Doogie White


Interview By Ville Krannila / April 2008

Steel Mill’s engines were further ignited recently as vocalist supreme Doogie White paid us a visit. Originally the man made his name in mid 1990’s as the singer in reunited Ritchie Blackmore’s Rainbow. Later on he’s worked on several different projects including four excellent albums with hard rockers Cornerstone, two with Yngwie Malmsteen’s Rising Force and most recently one of the best heavy rock albums of 2007, Empire’s “Chasing Shadows.” As Doogie is preparing his first proper solo album, he was happy to talk about his previous projects and what’s future got in store.


Starting from the beginning, when you were growing up which singers/bands were your main influences?

I saw Bowie on Top of the Pops doing Starman and thought how cool he was. So I was a huge Bowie fan for many years. Then I heard Deep Purple and never looked back.

I also listened to guys like Lou Gramm, John Sloman and Todd Rungren. Later in the 80’s I was listening to black soul singers as I was not really into the hair bands that America was spawning. I just like good singers or someone who has a unique style or phrasing.

How was the music scene in Scotland when you were starting out your career, some good bands have come from there for example Nazareth and of course AC/DC originates from Scotland as well?

Nazareth was the first live band I ever saw. I saw AC/DC 7 times but only with Bon Scott. There were a few local bars like the Heathery where bands would play every weekend. I joined a couple of local bands playing originals and covers. It was all great fun and a good learning experience. A couple of the local bands I saw in the 80’s are still playing.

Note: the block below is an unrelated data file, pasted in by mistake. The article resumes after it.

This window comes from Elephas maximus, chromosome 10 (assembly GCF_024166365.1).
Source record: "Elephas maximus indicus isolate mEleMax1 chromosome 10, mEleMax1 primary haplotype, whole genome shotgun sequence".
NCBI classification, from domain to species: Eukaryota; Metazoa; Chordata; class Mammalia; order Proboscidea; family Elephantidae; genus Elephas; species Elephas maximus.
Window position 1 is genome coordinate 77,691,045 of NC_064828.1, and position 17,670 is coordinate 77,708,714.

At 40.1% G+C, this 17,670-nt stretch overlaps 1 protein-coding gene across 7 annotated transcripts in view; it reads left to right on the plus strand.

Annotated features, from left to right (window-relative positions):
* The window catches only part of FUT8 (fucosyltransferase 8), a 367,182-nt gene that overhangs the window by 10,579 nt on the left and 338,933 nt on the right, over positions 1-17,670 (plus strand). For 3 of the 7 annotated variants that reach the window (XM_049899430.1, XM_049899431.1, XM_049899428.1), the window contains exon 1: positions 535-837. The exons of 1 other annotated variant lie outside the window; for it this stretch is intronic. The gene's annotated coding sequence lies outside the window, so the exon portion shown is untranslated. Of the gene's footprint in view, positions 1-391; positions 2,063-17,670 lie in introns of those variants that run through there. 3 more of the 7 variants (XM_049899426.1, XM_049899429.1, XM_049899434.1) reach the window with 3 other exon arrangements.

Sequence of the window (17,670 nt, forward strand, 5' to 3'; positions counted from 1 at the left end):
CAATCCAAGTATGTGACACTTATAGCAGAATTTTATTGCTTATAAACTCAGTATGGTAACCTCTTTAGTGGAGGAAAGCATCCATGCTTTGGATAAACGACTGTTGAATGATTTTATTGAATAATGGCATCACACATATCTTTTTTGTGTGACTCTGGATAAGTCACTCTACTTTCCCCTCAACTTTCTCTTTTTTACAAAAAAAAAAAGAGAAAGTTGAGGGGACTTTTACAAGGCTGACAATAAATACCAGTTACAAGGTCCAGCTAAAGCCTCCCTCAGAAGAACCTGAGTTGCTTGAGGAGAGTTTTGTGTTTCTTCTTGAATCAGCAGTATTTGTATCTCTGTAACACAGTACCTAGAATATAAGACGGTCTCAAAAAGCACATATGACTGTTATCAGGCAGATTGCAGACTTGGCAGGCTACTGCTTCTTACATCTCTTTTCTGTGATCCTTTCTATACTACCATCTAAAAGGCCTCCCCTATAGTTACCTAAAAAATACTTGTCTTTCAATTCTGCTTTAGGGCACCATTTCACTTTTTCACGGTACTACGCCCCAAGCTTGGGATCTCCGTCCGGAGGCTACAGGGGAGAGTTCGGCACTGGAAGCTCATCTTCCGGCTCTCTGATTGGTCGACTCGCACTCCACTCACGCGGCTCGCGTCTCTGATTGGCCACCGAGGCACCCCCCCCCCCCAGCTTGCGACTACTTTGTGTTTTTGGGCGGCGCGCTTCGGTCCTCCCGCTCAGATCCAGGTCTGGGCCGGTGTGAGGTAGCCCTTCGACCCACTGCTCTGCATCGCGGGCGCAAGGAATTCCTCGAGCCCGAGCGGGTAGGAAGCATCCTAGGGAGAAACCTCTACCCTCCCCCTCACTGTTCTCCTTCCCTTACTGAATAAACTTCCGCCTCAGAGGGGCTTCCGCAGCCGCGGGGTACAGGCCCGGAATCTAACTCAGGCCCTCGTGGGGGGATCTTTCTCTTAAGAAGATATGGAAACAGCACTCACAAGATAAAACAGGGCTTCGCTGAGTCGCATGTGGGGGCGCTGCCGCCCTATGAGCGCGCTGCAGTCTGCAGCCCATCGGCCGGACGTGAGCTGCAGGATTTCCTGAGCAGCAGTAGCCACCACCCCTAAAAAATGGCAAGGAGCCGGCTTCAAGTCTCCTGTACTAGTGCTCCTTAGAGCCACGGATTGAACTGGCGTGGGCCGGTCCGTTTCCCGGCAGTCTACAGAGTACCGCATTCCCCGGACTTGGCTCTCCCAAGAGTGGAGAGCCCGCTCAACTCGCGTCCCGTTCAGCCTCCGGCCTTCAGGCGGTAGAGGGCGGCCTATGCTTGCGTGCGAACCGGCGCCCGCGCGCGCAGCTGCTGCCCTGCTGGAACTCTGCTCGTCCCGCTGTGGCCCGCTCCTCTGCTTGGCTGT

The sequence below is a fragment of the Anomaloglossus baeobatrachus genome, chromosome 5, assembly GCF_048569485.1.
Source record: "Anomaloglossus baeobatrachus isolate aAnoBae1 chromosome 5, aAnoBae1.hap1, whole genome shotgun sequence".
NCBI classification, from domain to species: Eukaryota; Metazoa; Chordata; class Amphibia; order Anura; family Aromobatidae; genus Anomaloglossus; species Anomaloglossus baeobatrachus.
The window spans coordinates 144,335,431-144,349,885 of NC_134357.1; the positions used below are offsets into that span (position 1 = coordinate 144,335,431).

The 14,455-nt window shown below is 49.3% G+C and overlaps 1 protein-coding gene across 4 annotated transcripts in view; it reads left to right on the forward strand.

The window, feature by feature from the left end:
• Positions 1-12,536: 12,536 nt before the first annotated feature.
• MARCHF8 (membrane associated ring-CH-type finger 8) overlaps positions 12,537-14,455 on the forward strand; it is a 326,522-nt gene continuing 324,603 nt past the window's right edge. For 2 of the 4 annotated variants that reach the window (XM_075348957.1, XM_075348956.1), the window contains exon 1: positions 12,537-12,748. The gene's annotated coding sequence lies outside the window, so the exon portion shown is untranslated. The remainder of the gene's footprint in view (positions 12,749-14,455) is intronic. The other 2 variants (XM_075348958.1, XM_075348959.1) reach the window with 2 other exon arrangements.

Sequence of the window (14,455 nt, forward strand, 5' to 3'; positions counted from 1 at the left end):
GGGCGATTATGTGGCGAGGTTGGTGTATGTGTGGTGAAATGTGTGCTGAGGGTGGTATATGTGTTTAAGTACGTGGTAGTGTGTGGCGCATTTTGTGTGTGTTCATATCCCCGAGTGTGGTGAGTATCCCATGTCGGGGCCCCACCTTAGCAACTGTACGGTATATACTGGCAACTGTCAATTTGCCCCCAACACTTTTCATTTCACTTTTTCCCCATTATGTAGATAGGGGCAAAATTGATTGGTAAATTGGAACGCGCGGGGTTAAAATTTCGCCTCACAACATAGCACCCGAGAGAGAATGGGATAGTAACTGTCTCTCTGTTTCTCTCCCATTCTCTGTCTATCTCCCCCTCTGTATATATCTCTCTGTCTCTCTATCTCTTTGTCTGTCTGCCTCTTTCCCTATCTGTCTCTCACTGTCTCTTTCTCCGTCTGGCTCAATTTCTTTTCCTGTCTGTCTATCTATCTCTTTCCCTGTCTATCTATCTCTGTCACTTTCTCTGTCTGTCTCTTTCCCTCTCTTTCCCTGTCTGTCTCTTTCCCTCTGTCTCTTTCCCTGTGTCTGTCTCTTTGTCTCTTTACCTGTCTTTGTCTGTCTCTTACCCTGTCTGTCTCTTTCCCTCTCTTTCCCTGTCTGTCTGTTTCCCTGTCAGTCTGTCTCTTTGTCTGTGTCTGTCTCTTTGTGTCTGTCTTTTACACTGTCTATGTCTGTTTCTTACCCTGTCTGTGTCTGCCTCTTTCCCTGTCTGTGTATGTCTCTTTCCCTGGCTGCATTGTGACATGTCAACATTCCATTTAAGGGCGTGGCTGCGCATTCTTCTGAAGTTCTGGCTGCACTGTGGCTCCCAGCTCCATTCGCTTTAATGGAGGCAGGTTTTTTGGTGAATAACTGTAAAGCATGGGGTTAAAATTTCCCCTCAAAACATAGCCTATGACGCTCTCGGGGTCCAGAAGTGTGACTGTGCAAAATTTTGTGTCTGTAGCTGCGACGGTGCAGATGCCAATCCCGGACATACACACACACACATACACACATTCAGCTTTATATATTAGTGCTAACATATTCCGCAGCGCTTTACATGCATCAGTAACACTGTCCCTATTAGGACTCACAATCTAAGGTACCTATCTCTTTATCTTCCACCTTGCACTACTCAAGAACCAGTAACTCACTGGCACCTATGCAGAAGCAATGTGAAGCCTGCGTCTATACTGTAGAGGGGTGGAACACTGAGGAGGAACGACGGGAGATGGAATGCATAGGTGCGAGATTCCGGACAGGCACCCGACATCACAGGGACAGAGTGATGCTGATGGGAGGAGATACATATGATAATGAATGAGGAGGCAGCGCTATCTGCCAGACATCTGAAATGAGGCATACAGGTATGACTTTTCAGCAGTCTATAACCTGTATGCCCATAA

We also had the mighty Apollo theatre in Glasgow where we could go and watch the bigger bands, like Whitesnake, UFO… that kind of thing.

It was an amazing sight watching 4000 mad Scottish rawkers making the balconies bounce. And they did…. The Apollo was also famous for having a very high stage. A few musicians came cropper by falling off.

In the future do you see yourself adding more Scottish influences to your music as you sometimes have done in the past, you sang the classic “Drinking Song” at least during the Rainbow-tour?

Well that was just a bit of fun. Ritchie used to like to put me on the spot just to see if I could come up with anything to amuse him and us.

It’s not something I have considered but it’s not a bad idea. Thanks for that.

You are currently working on your debut solo album. What can we expect from that?